From an investor perspective, sukuk garnered some of the best performance of all global fixed income asset classes over the past five years.  As of Oct. 31, 2019, the Dow Jones Sukuk Total Return Index had a YTD performance of 10.14%, while the S&P Global High Yield Sukuk Index returned 11.75%.  Compared to the S&P Global Developed Aggregate ExCollateralized Bond Index, the Dow Jones Sukuk Investment Grade Total Return Index outperformed by over 300 bps over the same period.  Taking volatility into account, the Dow Jones Sukuk Total Return Index had a fiveyear risk-adjusted return that was more than triple that of the S&P Global Developed Aggregate Ex-Collateralized Bond Index. 

The strong risk-adjusted performance could be attributed to a number of factors inherent to sukuk, including the quality of most sukuk issuers and the characteristics of the sukuk securitization process.  Many sukuk issuers are sovereign nations, supranationals, and other government-related entities.  The high-quality nature of issuers supports the strong credit fundamentals of the underlying sukuk structure.  Some market participants also point to the Shariah prohibition of riba (interest) and gharar (uncertainty).  In lieu of interest, the return to an investor must be linked to profits and derived from a shared risk assumed by both the issuer and investor, unlike traditional bonds, in which the degradation of an issuer’s credit fundamentals materially affects the probability of repayment of interest or principal.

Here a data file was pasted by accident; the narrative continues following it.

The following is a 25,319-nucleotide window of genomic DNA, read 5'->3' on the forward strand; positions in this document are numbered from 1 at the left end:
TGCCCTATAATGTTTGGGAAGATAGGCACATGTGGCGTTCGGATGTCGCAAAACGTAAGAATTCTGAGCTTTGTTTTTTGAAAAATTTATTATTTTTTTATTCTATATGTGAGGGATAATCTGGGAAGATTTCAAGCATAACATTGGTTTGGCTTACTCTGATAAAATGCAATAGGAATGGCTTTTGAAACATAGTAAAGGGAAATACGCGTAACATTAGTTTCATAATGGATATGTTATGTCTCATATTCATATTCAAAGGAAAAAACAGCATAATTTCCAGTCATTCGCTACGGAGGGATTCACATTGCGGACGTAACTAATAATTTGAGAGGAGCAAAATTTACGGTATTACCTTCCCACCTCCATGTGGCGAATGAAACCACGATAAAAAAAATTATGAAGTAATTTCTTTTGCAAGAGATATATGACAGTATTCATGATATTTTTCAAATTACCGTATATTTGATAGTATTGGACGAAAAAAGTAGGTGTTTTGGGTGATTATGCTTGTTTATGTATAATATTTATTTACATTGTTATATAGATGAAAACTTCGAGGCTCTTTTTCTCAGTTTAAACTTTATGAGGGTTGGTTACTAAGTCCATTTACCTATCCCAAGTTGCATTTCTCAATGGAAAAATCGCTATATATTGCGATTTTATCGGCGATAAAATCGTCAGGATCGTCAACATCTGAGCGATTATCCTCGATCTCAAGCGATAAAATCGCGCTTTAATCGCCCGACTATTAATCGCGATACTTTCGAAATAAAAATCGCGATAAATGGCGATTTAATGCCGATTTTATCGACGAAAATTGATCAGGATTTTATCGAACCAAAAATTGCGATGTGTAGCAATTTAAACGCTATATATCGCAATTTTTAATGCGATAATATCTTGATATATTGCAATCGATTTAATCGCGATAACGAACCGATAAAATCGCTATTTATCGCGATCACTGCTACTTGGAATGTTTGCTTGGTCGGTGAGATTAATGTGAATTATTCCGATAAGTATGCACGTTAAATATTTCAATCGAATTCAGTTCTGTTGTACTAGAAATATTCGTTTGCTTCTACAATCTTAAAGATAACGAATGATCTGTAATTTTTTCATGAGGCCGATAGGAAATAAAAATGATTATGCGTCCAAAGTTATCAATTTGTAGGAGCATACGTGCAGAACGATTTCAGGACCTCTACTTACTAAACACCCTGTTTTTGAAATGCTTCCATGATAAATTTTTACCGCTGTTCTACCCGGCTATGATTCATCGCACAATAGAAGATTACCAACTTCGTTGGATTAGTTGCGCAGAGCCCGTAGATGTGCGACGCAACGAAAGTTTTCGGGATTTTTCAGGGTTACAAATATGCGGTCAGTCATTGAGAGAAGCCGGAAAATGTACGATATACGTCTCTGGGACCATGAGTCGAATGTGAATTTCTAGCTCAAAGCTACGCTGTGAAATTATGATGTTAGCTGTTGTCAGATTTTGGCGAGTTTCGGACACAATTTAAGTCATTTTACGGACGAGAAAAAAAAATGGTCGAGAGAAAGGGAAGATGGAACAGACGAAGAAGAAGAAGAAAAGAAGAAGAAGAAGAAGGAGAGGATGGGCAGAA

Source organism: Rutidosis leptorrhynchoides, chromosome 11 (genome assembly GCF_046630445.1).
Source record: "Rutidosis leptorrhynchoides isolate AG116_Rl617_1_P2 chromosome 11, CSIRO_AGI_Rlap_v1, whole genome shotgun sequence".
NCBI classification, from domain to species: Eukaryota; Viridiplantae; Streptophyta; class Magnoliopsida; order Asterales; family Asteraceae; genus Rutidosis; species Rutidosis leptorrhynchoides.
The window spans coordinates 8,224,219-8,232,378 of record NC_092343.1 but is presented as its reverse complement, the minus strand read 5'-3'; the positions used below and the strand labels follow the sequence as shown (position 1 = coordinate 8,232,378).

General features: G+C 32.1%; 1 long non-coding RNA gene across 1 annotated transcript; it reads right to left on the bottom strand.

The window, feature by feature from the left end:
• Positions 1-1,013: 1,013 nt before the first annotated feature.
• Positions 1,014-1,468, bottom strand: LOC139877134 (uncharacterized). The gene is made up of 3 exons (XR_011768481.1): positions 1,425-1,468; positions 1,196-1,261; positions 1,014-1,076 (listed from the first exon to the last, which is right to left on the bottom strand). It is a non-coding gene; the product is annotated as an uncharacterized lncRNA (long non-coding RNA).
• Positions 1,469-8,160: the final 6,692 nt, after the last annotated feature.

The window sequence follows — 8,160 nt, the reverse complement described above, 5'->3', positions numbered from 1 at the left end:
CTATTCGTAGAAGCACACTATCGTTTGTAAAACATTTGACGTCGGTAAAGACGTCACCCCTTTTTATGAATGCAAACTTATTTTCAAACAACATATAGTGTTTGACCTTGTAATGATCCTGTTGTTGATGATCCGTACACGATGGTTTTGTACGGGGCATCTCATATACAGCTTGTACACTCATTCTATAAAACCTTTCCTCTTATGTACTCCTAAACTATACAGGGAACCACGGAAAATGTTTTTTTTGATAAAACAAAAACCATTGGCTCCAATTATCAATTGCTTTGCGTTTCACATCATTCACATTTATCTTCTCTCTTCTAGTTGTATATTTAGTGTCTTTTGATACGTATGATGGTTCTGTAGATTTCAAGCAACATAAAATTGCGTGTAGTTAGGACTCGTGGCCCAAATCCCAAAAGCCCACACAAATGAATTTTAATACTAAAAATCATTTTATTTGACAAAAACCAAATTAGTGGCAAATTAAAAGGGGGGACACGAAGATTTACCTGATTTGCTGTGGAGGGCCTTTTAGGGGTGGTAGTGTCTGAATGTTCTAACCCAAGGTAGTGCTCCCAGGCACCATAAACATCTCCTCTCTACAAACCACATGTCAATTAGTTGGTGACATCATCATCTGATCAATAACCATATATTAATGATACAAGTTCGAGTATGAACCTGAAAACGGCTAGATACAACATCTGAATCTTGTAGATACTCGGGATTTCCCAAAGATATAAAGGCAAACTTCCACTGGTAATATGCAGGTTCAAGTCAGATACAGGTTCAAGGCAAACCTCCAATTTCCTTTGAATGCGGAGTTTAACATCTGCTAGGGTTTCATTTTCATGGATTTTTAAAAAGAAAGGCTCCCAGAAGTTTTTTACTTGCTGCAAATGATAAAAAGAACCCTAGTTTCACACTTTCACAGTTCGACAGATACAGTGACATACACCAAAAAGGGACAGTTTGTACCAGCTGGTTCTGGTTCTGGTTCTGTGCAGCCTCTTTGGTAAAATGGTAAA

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This article was first published in Islamic Finance news Investors Report 2020.


The S&P South Africa 50: Bringing Efficiency and Diversification to the South African Market

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John Welling

Director, Equity Indices

INTRODUCTION